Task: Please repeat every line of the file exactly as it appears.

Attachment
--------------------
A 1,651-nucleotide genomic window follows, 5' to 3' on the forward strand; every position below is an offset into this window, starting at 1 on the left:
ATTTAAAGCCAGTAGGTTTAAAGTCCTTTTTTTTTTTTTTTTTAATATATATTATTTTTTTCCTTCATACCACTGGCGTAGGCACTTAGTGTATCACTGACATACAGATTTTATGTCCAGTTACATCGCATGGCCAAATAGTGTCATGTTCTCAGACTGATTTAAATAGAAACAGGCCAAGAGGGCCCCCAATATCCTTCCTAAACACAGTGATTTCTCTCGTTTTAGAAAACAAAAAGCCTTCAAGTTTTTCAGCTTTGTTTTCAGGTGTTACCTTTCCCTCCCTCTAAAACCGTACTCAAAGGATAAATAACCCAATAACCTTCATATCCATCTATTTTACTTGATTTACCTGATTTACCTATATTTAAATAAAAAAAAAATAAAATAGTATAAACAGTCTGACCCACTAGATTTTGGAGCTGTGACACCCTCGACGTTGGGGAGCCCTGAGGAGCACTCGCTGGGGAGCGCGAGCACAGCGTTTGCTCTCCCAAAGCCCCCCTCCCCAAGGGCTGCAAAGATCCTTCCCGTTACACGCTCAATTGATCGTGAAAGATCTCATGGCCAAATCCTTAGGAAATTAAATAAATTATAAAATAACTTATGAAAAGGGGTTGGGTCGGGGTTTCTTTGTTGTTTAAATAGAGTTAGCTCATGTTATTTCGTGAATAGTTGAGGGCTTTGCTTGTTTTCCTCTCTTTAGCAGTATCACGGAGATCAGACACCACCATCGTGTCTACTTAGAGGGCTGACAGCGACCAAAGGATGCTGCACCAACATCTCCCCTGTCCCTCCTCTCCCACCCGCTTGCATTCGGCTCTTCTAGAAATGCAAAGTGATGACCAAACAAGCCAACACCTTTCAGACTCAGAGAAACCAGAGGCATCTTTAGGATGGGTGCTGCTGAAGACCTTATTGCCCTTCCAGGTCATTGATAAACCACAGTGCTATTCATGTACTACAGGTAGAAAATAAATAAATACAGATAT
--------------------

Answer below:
A 1,651-nucleotide genomic window follows, 5' to 3' on the forward strand; every position below is an offset into this window, starting at 1 on the left:
ATTTAAAGCCAGTAGGTTTAAAGTCCTTTTTTTTTTTTTTTTTAATATATATTATTTTTTTCCTTCATACCACTGGCGTAGGCACTTAGTGTATCACTGACATACAGATTTTATGTCCAGTTACATCGCATGGCCAAATAGTGTCATGTTCTCAGACTGATTTAAATAGAAACAGGCCAAGAGGGCCCCCAATATCCTTCCTAAACACAGTGATTTCTCTCGTTTTAGAAAACAAAAAGCCTTCAAGTTTTTCAGCTTTGTTTTCAGGTGTTACCTTTCCCTCCCTCTAAAACCGTACTCAAAGGATAAATAACCCAATAACCTTCATATCCATCTATTTTACTTGATTTACCTGATTTACCTATATTTAAATAAAAAAAAAATAAAATAGTATAAACAGTCTGACCCACTAGATTTTGGAGCTGTGACACCCTCGACGTTGGGGAGCCCTGAGGAGCACTCGCTGGGGAGCGCGAGCACAGCGTTTGCTCTCCCAAAGCCCCCCTCCCCAAGGGCTGCAAAGATCCTTCCCGTTACACGCTCAATTGATCGTGAAAGATCTCATGGCCAAATCCTTAGGAAATTAAATAAATTATAAAATAACTTATGAAAAGGGGTTGGGTCGGGGTTTCTTTGTTGTTTAAATAGAGTTAGCTCATGTTATTTCGTGAATAGTTGAGGGCTTTGCTTGTTTTCCTCTCTTTAGCAGTATCACGGAGATCAGACACCACCATCGTGTCTACTTAGAGGGCTGACAGCGACCAAAGGATGCTGCACCAACATCTCCCCTGTCCCTCCTCTCCCACCCGCTTGCATTCGGCTCTTCTAGAAATGCAAAGTGATGACCAAACAAGCCAACACCTTTCAGACTCAGAGAAACCAGAGGCATCTTTAGGATGGGTGCTGCTGAAGACCTTATTGCCCTTCCAGGTCATTGATAAACCACAGTGCTATTCATGTACTACAGGTAGAAAATAAATAAATACAGATAT